When it came to the actual location shoot. It was the weirdest. I’m sitting scrunched up in the smallest ball that my legs can manage underneath the smallest camera set up I have every worked with. (Next time I will do some yoga prep). Everyone — everyone — in the crew is hidden behind hedges. It’s just me and the actors: Gemma and Natacha. No monitors, no assistant directors, no grips, no sparks, and not even a boom pole in sight. I shouted ‘Action’ then 6 minutes later I shouted ‘Cut’. I couldn’t monitor the action live. I felt strangely like I was shooting a 1930’s Hollywood celluloid film before video assist. There was a purity about it. 6 minutes in my own private theatre played out in public. I watched the two women become the characters and then we stopped.
Tell us about the music composition and how that added to the mood of the film?
Chloe Thomas (director of Keyed Alike): Alex had written a busker in the script. I was inspired by the ‘here and now’ feeling of 360 and came up with the idea of actually having the busker sing live at the end of the film — creating a live credits music track. We asked around for a songwriter to sing live on the shoot and my talented music supervisor friend Amy Ashworth suggested an amazing artist; Alessi Laurent Marke from Alessi’s Ark. Alessi loved the script and suggested ‘Portal’ which was such a left field choice that it was perfect. “…sound/is a portal/to the immortal/underground’ Just writing it gives me goosebumps — it’s one of my favorite moments in Keyed Like, as Coley walks past Alessi busking, and Eve follows, buzzes flirtily around her on a bike. Earlier you can hear Alessi’s guitar case being unzipped, then you can turn to see her get her guitar out. We are very lucky to have Alessi in the film singing her own song to create this feeling of spark and beginnings. It works perfectly for the sunset too!
Do you see the two of you doing more 360 projects together in the future? Narrative 360 filmmaking needs more storytellers like you!
Alex Rühl (writer and producer of Keyed Alike): Definitely. The thing I love about working with Chloe is she brings years of professional directing experience to a project, but she’s a pure artist at heart who is format-agnostic. So her open-mindedness allowed us to collaborate in a really unique way on Keyed Alike. We are underway with developing our next project together which will be very different in tone, a period drama actually, so that will be very exciting to tackle.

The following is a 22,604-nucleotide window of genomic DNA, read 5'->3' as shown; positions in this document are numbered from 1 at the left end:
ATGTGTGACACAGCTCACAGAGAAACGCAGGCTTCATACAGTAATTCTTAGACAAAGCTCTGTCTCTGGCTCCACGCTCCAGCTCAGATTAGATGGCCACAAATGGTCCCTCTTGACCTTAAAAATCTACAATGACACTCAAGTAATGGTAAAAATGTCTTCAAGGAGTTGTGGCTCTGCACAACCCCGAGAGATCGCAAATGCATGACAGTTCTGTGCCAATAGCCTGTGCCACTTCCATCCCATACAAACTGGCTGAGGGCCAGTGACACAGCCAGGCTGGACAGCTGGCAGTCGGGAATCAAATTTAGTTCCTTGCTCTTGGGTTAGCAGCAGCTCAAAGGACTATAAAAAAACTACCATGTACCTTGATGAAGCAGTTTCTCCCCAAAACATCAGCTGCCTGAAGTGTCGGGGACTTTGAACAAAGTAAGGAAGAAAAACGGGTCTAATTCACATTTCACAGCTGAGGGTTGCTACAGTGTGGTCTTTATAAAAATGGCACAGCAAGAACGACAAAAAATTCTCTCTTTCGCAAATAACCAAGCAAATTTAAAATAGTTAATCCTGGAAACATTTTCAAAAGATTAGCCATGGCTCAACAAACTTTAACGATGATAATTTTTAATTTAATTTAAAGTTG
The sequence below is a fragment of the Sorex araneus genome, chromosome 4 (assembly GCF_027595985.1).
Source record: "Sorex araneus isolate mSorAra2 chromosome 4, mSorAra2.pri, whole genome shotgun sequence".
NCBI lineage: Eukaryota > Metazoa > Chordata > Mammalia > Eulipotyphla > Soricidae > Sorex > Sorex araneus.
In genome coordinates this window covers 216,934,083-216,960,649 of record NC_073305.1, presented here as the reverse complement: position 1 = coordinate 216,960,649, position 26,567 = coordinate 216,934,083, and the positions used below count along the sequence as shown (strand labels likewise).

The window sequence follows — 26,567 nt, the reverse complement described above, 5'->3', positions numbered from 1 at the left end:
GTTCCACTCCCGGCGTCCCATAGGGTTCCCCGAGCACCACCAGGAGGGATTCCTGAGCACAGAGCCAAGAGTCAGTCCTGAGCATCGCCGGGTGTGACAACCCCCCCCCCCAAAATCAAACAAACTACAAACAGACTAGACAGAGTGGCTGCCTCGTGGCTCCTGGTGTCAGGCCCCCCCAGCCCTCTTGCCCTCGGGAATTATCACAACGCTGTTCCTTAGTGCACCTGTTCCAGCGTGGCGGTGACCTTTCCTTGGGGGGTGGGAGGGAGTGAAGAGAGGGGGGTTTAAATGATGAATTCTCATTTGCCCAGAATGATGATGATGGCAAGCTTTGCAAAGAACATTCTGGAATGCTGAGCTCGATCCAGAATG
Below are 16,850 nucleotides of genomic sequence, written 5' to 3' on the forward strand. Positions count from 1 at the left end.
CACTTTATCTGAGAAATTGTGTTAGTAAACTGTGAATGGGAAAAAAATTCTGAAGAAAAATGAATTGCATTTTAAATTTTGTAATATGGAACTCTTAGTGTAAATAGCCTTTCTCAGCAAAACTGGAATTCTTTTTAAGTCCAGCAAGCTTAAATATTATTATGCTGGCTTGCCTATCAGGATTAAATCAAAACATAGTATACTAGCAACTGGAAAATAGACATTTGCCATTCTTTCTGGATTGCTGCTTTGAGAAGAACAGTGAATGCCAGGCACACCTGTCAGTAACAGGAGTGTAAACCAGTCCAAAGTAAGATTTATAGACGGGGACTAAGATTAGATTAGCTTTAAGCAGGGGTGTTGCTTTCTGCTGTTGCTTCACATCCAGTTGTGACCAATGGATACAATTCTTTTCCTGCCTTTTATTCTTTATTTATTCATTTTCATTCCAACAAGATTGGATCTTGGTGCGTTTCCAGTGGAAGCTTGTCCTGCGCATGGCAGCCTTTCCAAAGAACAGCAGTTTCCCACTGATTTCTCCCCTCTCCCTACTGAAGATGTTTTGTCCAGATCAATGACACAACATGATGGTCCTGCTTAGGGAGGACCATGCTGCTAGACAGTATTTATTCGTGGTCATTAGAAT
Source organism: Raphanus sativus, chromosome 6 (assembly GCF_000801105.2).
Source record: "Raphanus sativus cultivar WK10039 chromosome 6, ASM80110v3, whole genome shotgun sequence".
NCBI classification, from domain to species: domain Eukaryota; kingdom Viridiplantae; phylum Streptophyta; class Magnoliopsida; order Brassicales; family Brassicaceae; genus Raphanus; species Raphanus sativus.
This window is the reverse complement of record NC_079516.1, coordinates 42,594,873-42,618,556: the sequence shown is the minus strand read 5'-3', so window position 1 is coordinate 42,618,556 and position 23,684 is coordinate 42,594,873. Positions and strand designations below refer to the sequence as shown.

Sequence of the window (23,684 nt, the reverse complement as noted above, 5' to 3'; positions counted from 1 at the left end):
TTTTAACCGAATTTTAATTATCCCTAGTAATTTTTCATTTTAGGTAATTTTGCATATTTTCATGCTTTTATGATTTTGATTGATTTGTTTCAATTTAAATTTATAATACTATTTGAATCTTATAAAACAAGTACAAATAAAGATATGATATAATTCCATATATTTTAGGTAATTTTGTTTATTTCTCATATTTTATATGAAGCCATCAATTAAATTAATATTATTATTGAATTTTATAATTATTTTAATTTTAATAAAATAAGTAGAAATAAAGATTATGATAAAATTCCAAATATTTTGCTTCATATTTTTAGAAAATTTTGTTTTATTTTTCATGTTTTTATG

I also run an immersive storytelling studio CATS are not PEAS (www.catsarenotpeas.com) which develops original IP for immersive tech so we’ve got several new original 360 projects and a couple of interactive VR projects about to go into production. I’m just really keen to keep innovating and getting more people involved so we can grow this medium with an eclectic mix of stories being told.
Chloe Thomas (director of Keyed Alike): I want our 360 adventure to continue. Alex is a maker, technically brilliant and has a great inspiring spirit. I love making stories and 360 has made more different things possible in my head. The narrative period drama that we are starting to think about together is something 360 could make happen for the first time. It’s a story I’ve always wanted to bring alive and now the technology has finally caught up with the writer’s vision, even though the writer created it in 1896. I think ‘atmosphere’ is not given enough credit in films, people concentrate on narrative and shots, yet it’s the atmosphere, the feeling of a film that often stays with me the most. 360 films deliver incredible atmosphere, especially with spatial audio — so you can create your own world. Narratively speaking, for our next 360 projects, we want to play with POV and who’s helming the story character-wise. Also, I love directing comedy and I’m determined to deliver more 360 laughs!
Keyed Alike is now available on Jaunt.